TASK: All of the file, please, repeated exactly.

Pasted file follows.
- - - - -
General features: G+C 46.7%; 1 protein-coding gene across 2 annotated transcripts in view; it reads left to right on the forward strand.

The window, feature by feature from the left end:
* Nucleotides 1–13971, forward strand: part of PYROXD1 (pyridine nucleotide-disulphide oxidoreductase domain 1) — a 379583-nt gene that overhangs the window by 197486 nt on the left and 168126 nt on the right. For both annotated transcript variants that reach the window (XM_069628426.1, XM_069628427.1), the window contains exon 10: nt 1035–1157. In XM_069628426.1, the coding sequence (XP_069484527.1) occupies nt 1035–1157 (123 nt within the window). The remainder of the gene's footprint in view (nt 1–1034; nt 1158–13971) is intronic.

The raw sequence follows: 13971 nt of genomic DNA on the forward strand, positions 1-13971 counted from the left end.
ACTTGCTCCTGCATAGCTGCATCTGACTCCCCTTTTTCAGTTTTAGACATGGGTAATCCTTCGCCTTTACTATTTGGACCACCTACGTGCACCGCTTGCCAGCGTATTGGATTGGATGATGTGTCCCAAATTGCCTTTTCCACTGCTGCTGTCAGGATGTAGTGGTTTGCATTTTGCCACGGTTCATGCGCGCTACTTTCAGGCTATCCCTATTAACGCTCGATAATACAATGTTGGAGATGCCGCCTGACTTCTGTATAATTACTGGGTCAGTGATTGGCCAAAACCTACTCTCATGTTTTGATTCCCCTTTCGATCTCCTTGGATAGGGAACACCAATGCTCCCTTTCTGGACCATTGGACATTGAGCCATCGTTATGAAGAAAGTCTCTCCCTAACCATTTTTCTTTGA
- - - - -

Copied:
General features: G+C 46.7%; 1 protein-coding gene across 2 annotated transcripts in view; it reads left to right on the forward strand.

The window, feature by feature from the left end:
* Nucleotides 1–13971, forward strand: part of PYROXD1 (pyridine nucleotide-disulphide oxidoreductase domain 1) — a 379583-nt gene that overhangs the window by 197486 nt on the left and 168126 nt on the right. For both annotated transcript variants that reach the window (XM_069628426.1, XM_069628427.1), the window contains exon 10: nt 1035–1157. In XM_069628426.1, the coding sequence (XP_069484527.1) occupies nt 1035–1157 (123 nt within the window). The remainder of the gene's footprint in view (nt 1–1034; nt 1158–13971) is intronic.

The raw sequence follows: 13971 nt of genomic DNA on the forward strand, positions 1-13971 counted from the left end.
ACTTGCTCCTGCATAGCTGCATCTGACTCCCCTTTTTCAGTTTTAGACATGGGTAATCCTTCGCCTTTACTATTTGGACCACCTACGTGCACCGCTTGCCAGCGTATTGGATTGGATGATGTGTCCCAAATTGCCTTTTCCACTGCTGCTGTCAGGATGTAGTGGTTTGCATTTTGCCACGGTTCATGCGCGCTACTTTCAGGCTATCCCTATTAACGCTCGATAATACAATGTTGGAGATGCCGCCTGACTTCTGTATAATTACTGGGTCAGTGATTGGCCAAAACCTACTCTCATGTTTTGATTCCCCTTTCGATCTCCTTGGATAGGGAACACCAATGCTCCCTTTCTGGACCATTGGACATTGAGCCATCGTTATGAAGAAAGTCTCTCCCTAACCATTTTTCTTTGA